Review by Fiona Duncan, published 1st October 2009.
I'm always on the lookout for decent budget hotels in London, but I never expected to find a really excellent one here. After all, a former brothel and hostel for the homeless on ghastly, traffic-besieged Hanger Lane hardly augured well. But Ealing delivered.
First up, don't be put off by the location. North Ealing tube is two minutes on foot and a 30-minute ride on the Piccadilly Line to the West End. There's free parking in front of the hotel and – failing to find a space there – further parking at the tube station for just £2.20 a day. Ealing Broadway and West Acton (Central Line) are an easy walk.
People on business around the M4 "corridor" are the hotel's most frequent guests, but a West End theatre or shopping trip could be an equal draw for the budget-conscious. It's handy, too, for an overnight stay in London en route to Heathrow.
An Artemide designer lamp in the porch shines red, wittily nodding to the hotel's past, when it was Glencairn Hotel and known to all as the local brothel. By the time it was bought as an investment by Sanjay Tohani's father, it was a DHSS hostel. Debonair Sanjay converted it into a hotel three years ago when the hostel closed.
He did it well. The Hangar Lane traffic is a thing of the past once you are inside the unprepossessing Thirties whitewashed building. The interior is cool and stylish, pared down but not unwelcoming, its well-stocked bar and abstract paintings adding splashes of colour.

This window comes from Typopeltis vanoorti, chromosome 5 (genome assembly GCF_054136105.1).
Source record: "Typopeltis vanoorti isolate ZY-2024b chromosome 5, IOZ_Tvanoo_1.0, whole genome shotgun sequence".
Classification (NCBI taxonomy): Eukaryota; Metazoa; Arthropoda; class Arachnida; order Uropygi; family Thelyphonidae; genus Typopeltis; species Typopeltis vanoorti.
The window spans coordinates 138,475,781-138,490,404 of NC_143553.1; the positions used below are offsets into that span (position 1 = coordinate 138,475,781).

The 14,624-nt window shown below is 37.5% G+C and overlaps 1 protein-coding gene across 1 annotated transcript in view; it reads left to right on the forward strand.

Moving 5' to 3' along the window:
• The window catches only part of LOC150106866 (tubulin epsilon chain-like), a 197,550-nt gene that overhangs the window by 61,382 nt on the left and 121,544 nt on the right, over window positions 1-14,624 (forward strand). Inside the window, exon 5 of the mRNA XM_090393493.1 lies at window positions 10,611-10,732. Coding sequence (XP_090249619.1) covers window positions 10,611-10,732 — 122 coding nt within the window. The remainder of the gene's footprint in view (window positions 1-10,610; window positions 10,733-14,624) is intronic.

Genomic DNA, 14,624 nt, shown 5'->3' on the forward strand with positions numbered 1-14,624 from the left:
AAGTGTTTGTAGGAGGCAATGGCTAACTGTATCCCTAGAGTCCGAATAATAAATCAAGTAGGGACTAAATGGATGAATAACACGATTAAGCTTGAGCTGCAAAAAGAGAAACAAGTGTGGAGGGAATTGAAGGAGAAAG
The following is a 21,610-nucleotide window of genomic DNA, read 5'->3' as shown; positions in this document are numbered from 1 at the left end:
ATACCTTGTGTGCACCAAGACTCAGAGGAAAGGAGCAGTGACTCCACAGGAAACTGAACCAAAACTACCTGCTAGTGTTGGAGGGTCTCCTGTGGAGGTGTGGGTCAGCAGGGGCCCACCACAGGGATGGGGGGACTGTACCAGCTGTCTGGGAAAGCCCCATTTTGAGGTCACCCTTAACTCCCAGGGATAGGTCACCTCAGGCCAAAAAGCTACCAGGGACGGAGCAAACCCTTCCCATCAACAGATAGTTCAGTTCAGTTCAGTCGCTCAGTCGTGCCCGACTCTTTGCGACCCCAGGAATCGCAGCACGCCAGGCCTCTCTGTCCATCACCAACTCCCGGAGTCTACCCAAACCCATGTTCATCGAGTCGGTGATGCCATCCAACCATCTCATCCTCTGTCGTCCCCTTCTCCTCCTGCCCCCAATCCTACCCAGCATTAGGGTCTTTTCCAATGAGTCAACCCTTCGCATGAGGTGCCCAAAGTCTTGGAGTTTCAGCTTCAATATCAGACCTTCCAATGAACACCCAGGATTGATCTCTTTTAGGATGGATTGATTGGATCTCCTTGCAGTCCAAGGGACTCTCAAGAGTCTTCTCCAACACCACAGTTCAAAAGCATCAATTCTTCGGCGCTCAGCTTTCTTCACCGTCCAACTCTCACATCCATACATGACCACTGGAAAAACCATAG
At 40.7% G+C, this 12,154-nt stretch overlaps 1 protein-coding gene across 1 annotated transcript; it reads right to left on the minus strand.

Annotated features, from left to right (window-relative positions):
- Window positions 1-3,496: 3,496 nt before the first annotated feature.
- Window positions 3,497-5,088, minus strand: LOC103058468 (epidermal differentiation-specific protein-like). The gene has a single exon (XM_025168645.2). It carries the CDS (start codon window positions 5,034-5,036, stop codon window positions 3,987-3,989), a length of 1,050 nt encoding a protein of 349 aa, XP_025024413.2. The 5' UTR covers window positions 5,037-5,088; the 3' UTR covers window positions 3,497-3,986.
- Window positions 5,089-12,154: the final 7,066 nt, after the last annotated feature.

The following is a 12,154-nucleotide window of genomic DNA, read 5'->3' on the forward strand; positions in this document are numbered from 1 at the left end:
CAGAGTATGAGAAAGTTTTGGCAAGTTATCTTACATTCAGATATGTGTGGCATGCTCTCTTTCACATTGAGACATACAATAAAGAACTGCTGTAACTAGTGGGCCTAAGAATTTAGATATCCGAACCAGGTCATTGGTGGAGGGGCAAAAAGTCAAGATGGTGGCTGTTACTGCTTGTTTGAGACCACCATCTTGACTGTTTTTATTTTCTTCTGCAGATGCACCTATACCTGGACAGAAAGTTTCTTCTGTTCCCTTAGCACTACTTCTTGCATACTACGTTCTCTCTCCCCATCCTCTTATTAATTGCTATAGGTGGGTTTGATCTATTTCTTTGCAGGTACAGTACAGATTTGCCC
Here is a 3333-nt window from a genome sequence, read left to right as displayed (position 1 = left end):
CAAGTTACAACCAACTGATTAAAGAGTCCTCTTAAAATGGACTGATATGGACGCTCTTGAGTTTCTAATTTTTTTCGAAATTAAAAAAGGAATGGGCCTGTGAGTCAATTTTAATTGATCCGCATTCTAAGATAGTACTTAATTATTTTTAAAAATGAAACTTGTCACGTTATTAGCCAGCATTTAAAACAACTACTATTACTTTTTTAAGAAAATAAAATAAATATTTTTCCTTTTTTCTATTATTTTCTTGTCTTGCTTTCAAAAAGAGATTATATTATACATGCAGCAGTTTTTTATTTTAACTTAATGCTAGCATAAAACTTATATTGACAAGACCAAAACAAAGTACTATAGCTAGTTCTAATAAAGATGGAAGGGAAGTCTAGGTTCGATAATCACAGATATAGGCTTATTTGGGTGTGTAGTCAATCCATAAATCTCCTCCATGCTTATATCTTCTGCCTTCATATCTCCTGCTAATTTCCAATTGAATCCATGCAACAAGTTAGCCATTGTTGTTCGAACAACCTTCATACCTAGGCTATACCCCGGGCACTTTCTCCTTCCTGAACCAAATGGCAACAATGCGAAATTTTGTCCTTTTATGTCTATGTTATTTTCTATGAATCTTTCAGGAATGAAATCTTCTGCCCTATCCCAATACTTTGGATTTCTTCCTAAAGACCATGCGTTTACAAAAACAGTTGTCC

Bedrooms come in three types: "Garden", "Street" and "Cozy", the last being tiny, best for one but fitting two at a pinch. All are stylish in a feng shui sort of way, with excellent showers in mainly minuscule bathrooms, and generous bath sheets. Unlike many hotels that trumpet their "hip budget" status but fail to provide basic amenities, they are properly equipped, including quality bed and sheets, fridge, safe and free Wi-Fi.
But it's something quite unexpected that makes this hotel amusing, buzzing and different. It may be Indian-owned and Romanian managed, but this cosmopolitan Ealing hang-out (Ealing Studios are close by) just happens also to be in a part of London with the greatest concentration of Japanese residents, and the hotel's dining area is now the new home of local Japanese-owned favourite, Momo.
The service is charming and authentic; the food wide-ranging, delicious and authentic; and the customers – mainly local Japanese families and groups of friends – are pretty authentic, too.
The morning brings change – always refreshing in a hotel. In the conservatory dining room overlooking the designer garden the Japanese ambience has retreated, as if it never existed, and in its place a very British hotel buffet breakfast (Babybels and packet ham) is the one disappointment of my stay.
55 Hanger Lane, W5 (020 8991 4450; www.hotel55-london.com) Doubles from £75 per night, including breakfast. Two adapted rooms for guests with disabilities